Faculty depart from ‘Berg

Faculty take the stage at Opening Convocation in the fall. Photo from Muhlenberg's Zenfolio.

Shifts in the faculty roster is a common occurrence in colleges and universities across the country. However, in recent weeks, The Weekly has been made aware of the imminent departure of many of the College’s faculty members. As of now, we are aware of at least five faculty members leaving the school of their own volition. This number does not include professors on adjunct or visiting contracts, those who were fired or placed on leave and those retiring. Several of these five professors are tenured or have tenure-track positions. Securing a job with the level of security provided in these kinds of roles is an increasingly uncommon occurrence in an academic market that is hyper-competitive. So, the question that arises is: why are so many faculty members leaving these coveted positions?

“Faculty (and staff) at colleges and universities across the country have been making career changes more often than usual since the emergency phase of the COVID-19 pandemic. This is a national trend and a phenomenon in all market sectors,” said Provost Laura Furge, Ph.D. 

Furge went on to explain that the College has been conducting interviews in search of replacement professors. However, despite the introduction of these new faculty members, one questions how departments are coping with a high turnover rate. 

In the public health department, Director and Associate Professor of Public Health Chrysan Cronin, Ph.D., is no longer teaching at the College as of next semester. This leaves Assistant Professor of Public Health Kathleen Bachynski, Ph.D., as the only faculty member whose primary appointment is public health. In the course catalog for next semester, the department is only offering five classes, one of which, Environmental Health, has no instructor listed. 

Moving to the sociology department, only one professor, Sahar Sadeghi, Ph.D., is currently slated to teach. In addition, three sections of Introduction to Sociology remain open, with no professor scheduled to teach them yet. 

However, the loss of a colleague does not necessarily mean that a department will lose its academic clout. In the computer science department, Assistant Professor Jorge Silveyra, Ph.D., is planning to leave the College. Two professors remain in the department, Hamed Yaghoobian, Ph.D., and Proyash Podder, Ph.D. “The departure of Dr. Silveyra represents a major transition for our department, particularly at a time when we are keenly focused on expanding our faculty to meet the increasing demands of our growing student body in the Computer Science program,” said Yaghoobian.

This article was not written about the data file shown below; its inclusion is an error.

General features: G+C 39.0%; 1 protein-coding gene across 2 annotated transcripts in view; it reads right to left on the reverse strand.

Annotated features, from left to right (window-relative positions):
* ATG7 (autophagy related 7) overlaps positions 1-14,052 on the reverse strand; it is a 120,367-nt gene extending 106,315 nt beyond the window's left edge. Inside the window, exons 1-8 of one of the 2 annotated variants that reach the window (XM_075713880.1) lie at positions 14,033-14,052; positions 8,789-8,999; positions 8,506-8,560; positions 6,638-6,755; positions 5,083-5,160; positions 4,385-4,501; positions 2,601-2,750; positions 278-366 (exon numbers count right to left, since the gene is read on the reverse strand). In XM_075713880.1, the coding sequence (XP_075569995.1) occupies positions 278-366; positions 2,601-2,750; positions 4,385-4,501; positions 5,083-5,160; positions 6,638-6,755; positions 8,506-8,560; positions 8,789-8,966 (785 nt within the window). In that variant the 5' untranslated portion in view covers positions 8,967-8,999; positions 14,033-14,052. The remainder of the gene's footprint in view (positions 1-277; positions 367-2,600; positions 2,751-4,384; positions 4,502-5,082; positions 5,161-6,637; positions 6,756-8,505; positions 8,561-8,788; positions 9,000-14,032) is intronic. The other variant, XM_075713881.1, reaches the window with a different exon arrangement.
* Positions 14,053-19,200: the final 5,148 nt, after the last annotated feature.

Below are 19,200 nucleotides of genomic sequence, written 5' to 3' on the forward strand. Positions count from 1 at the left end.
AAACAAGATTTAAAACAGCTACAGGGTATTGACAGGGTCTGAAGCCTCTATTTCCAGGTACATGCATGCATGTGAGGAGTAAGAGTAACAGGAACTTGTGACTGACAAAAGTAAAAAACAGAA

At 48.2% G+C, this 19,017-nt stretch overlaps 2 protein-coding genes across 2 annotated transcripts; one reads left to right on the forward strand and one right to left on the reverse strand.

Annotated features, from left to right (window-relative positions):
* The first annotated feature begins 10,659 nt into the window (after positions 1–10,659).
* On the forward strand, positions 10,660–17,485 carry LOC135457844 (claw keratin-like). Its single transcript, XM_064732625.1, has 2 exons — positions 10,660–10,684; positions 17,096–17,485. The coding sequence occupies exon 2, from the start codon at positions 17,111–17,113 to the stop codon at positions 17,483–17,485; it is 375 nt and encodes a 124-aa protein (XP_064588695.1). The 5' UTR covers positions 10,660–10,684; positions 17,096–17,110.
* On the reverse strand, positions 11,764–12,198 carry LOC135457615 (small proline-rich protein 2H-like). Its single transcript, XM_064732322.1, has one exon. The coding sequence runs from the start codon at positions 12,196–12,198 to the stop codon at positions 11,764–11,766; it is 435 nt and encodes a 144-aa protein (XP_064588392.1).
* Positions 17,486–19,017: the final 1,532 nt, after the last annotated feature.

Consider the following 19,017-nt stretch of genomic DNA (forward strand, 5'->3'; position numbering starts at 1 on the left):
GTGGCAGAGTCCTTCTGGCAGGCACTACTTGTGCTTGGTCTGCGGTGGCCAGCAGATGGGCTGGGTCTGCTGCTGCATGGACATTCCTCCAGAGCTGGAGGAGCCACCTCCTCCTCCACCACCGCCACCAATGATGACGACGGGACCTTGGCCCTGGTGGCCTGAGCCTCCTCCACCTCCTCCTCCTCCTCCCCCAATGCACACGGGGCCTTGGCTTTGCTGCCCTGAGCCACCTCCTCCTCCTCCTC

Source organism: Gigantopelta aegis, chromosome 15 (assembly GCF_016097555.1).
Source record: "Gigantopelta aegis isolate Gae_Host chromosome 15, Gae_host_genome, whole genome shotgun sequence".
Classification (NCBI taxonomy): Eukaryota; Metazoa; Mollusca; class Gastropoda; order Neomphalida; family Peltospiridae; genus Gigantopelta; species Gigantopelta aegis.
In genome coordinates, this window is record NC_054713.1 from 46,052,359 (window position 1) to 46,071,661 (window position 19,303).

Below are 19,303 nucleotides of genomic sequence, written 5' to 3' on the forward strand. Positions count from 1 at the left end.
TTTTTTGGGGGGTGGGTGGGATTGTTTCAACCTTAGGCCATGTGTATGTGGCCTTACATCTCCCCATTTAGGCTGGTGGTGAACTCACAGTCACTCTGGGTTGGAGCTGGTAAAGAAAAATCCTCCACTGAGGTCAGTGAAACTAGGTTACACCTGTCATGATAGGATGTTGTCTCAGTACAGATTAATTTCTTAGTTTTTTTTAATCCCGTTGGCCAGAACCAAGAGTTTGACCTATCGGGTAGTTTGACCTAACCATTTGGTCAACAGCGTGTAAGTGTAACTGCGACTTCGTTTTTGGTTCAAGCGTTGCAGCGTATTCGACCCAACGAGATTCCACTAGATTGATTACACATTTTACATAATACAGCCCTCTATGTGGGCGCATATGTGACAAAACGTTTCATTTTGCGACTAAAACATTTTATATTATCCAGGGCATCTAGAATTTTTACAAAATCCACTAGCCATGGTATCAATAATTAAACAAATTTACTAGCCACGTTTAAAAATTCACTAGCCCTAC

For computer science, this comes in the form of a revamped curriculum. “Additionally, we are actively exploring the introduction of new elective courses, including offerings in machine learning and cybersecurity, to enhance the breadth of knowledge available to our computer science students,” said Podder.

In the Jewish studies program, Associate Professor Jessica Cooperman, Ph.D., is leaving the role of department chair of religion studies and director of the Jewish studies program. Replacing her is Associate Professor of Religion Studies Dustin Nash, Ph.D. “Having served as both a department chair and director of Jewish Studies– a dual role that will now be taken over by Prof. Nash– meant that I have lots of varied professional experience, in addition to teaching, which was appealing to other institutions, and will be very helpful in a new position,” said Cooperman. 

Many of the faculty members who remain at the College are now taking on roles that require them to go on course release. This means that while they may still work at Muhlenberg, perhaps in an administrative role, they no longer teach a full load of three courses. Thus, while these faculty members leaving may not seem that substantial of a change, the shifting of faculty members to upper-level positions has also led to a decrease in classes offered in certain departments. 

With the introduction of Muhlenberg’s new curriculum, which comes with a different set of course designations, how will these changes be affected by the faculty turnover rate? This new set of class requirements includes categories such as Meaning and Value; Humans, Histories, and Social Structures and Race and Power in the American Experience. Is now an effective time to introduce a reconstructed curriculum when departments are already struggling to fill classes and find instructors for courses? 

Katie is a Media & Communication and Political Science double major in the class of 2024. When she's not working on the paper you can find her blasting Taylor Swift, reading Jane Austen, or crying over Little Women (2019).


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